Cell Division PowerPoint

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Cell Division

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Asexual reproduction involves a single parent cell dividing to make 2 new daughter cells that are genetically identical to the parent. Examples: Mitosis & Binary fission Sexual reproduction involves cells from two parents (egg & sperm) joining to make a new cell (zygote) that is NOT identical to the original cells. Example: Meiosis Types of Cell Reproduction

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All cells are derived from pre-existing cells. Cell division differs in prokaryotes (bacteria) and eukaryotes (protists, fungi, plants, and animals). Cell Division

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Prokaryotes reproduce asexually by dividing into 2 identical cells by the process of binary fission . Single chromosome makes a copy of itself. Cell wall forms between the chromosomes dividing the cell. Parent cell 2 identical daughter cells Chromosome replicates Cell splits Cell Division in Prokaryotes

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Prokaryotic Cell Undergoing Binary Fission http://www.youtube.com/watch?v=3cD3U2pgb5w

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Two types of cell division: Mitosis results in new cells that are identical to the original cell. Meiosis occurs during the formation of gametes (haploid reproductive cells). More on this topic later. Cell Division in Eukaryotes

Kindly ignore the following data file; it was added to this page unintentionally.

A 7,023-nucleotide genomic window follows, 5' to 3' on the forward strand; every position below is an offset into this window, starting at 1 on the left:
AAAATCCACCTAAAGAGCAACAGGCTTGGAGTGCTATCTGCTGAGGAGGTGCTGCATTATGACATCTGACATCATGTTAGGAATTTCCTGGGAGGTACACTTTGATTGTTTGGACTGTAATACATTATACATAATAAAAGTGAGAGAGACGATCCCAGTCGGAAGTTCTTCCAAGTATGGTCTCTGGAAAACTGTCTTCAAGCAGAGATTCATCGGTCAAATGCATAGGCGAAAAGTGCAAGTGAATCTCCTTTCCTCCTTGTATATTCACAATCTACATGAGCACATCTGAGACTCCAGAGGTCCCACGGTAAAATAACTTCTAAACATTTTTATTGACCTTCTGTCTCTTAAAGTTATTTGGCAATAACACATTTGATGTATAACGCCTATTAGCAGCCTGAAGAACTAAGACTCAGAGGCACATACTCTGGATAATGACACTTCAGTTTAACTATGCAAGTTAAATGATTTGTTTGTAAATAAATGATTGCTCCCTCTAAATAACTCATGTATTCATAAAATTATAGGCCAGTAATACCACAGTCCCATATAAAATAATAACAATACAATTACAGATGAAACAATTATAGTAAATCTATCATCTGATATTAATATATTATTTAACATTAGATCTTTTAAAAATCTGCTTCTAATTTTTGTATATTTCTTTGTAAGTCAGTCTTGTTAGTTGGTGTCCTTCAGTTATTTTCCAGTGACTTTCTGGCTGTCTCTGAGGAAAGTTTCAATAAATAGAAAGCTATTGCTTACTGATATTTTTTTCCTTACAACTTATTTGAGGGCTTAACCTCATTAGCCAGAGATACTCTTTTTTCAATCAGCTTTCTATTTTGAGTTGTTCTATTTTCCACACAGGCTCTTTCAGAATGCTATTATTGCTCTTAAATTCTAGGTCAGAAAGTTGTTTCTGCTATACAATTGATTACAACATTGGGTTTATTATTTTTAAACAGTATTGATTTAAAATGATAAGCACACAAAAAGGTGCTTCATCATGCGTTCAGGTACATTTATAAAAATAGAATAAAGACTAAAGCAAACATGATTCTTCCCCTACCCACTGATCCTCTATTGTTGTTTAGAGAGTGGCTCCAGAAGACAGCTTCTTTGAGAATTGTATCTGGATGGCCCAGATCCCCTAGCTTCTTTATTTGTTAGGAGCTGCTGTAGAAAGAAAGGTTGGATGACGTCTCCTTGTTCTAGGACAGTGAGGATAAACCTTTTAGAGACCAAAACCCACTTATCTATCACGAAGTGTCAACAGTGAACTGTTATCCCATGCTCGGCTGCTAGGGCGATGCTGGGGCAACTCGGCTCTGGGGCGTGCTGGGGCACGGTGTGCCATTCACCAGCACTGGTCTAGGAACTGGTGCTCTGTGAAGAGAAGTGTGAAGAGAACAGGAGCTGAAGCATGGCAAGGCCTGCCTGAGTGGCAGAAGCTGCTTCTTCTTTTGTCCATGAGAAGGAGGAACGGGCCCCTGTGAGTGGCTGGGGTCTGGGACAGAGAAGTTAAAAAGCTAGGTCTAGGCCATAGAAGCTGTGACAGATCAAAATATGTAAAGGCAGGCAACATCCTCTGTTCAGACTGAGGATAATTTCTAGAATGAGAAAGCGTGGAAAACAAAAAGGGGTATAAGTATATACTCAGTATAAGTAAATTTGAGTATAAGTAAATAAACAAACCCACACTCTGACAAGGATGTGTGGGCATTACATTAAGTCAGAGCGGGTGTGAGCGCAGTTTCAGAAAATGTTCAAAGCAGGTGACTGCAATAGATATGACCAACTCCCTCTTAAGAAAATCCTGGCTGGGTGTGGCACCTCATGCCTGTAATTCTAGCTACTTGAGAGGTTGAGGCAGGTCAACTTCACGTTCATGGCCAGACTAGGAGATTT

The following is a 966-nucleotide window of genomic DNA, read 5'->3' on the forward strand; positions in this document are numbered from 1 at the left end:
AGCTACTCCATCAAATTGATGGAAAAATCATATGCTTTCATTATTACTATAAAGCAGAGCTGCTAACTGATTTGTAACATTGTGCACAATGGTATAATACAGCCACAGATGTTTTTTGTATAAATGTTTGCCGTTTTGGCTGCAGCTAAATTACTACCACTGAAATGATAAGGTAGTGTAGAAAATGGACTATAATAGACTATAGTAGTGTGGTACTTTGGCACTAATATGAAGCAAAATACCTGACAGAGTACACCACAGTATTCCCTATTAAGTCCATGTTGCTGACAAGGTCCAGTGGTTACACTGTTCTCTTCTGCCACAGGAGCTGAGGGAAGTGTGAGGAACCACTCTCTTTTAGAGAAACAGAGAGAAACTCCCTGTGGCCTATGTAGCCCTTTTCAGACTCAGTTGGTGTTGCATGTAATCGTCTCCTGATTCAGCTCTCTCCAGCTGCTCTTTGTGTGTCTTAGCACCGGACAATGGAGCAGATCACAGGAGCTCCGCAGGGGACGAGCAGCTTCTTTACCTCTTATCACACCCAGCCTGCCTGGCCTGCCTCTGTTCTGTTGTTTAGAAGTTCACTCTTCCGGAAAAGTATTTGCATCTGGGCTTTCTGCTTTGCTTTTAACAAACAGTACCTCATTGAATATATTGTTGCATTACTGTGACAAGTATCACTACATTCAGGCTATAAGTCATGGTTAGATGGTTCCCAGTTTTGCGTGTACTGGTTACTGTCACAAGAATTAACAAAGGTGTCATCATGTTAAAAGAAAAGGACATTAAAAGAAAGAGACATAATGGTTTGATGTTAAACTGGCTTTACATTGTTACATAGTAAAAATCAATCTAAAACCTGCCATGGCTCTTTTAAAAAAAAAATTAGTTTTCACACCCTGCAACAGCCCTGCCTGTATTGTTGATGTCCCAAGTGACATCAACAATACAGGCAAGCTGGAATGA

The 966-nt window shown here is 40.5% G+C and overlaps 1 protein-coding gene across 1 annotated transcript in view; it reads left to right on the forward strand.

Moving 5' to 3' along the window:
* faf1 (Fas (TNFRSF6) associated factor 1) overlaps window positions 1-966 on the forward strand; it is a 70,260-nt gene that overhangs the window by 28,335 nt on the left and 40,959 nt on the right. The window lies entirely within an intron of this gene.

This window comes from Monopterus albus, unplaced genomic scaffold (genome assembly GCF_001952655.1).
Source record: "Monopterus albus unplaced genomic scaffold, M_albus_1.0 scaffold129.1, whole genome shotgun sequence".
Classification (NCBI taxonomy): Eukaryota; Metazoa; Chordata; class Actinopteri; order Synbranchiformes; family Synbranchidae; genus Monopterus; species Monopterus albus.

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In eukaryotes, cell division occurs in two major stages. The first stage, division of the cell nucleus , is called mitosis . The second stage, division of the cell cytoplasm , is called cytokinesis . Note: The following process is how all human cells are made except reproductive (sperm and egg) cells! Mitosis and Cytokinesis

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Mitosis follows Interphase, so the DNA is already duplicated . Biologists divide the events of mitosis into four phases: (PMAT) Prophase Metaphase Anaphase Telophase Cell Cycle Mitosis Remember: P itt M ade A nother T ouchdown

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Mitosis

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Prophase Spindle forming Chromosomes (paired chromatids) Centromere Prophase P itt

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Prophase Prophase is the longest phase of mitosis. The centrioles separate and take up positions on opposite sides of the nucleus. Spindle forming Centromere Chromosomes (paired chromatids) P itt

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Prophase The centrioles lie in a region called the centrosome . The centrosome helps to organize the spindle , a fanlike microtubule structure that helps separate the chromosomes. Spindle forming Centromere Chromosomes (paired chromatids) P itt Centriole

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Prophase Chromatin condenses into chromosomes. The centrioles separate and a spindle begins to form. The nuclear membrane breaks down. Spindle forming Centromere Chromosomes (paired chromatids) P itt Centriole

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Centriole Centriole Spindle Metaphase Metaphase M ade

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Metaphase The chromosomes line up across the center of the cell. Spindle fibers attach to the centromere of each chromosome. Centriole Spindle M ade

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Individual chromosomes Anaphase Anaphase A nother